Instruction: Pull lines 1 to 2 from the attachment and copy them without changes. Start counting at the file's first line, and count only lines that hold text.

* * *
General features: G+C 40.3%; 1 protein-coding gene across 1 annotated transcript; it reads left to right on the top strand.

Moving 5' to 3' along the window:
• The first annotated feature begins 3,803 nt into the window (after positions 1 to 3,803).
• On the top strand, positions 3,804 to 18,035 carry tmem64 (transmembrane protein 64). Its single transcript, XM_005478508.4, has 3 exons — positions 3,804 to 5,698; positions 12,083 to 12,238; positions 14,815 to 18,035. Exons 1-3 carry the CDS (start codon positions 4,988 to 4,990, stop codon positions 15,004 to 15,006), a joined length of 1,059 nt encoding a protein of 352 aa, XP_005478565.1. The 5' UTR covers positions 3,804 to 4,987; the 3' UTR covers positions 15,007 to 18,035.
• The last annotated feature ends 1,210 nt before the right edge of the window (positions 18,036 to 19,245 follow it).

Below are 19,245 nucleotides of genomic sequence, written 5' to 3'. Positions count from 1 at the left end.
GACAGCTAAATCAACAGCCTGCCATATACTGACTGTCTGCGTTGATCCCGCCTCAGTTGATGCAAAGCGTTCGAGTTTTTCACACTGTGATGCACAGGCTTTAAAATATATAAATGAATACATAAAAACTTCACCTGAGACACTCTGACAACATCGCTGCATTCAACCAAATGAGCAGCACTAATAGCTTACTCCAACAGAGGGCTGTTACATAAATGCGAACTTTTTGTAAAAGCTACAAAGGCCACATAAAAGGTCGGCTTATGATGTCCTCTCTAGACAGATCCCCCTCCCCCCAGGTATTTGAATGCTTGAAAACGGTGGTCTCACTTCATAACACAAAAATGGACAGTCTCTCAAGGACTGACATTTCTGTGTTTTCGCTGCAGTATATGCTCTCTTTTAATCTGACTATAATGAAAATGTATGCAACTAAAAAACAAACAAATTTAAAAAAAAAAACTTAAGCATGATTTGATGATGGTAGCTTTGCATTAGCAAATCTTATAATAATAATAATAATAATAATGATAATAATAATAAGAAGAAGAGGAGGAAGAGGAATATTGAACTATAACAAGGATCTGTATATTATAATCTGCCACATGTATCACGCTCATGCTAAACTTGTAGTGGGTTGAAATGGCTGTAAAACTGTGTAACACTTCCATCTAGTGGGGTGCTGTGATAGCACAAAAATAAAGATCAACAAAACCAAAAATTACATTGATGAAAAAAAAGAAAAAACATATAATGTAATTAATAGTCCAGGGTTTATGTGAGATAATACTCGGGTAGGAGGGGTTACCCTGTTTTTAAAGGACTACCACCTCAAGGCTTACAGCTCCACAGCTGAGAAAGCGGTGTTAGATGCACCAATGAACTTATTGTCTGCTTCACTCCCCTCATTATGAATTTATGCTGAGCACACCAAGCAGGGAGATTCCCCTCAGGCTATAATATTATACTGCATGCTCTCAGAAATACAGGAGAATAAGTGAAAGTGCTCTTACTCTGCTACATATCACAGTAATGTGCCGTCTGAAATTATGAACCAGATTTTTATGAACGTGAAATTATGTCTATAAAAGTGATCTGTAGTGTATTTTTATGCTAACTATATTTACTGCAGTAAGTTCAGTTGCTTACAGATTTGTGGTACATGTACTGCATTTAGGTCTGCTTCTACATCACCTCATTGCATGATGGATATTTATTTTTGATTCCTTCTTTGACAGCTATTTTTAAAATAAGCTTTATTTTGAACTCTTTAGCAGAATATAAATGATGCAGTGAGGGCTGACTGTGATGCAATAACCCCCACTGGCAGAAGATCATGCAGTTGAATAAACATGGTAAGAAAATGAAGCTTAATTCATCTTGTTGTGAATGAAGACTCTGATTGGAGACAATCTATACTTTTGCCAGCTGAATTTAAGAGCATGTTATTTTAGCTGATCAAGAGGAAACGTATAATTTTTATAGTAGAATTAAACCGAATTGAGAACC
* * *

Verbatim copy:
General features: G+C 40.3%; 1 protein-coding gene across 1 annotated transcript; it reads left to right on the top strand.

Moving 5' to 3' along the window: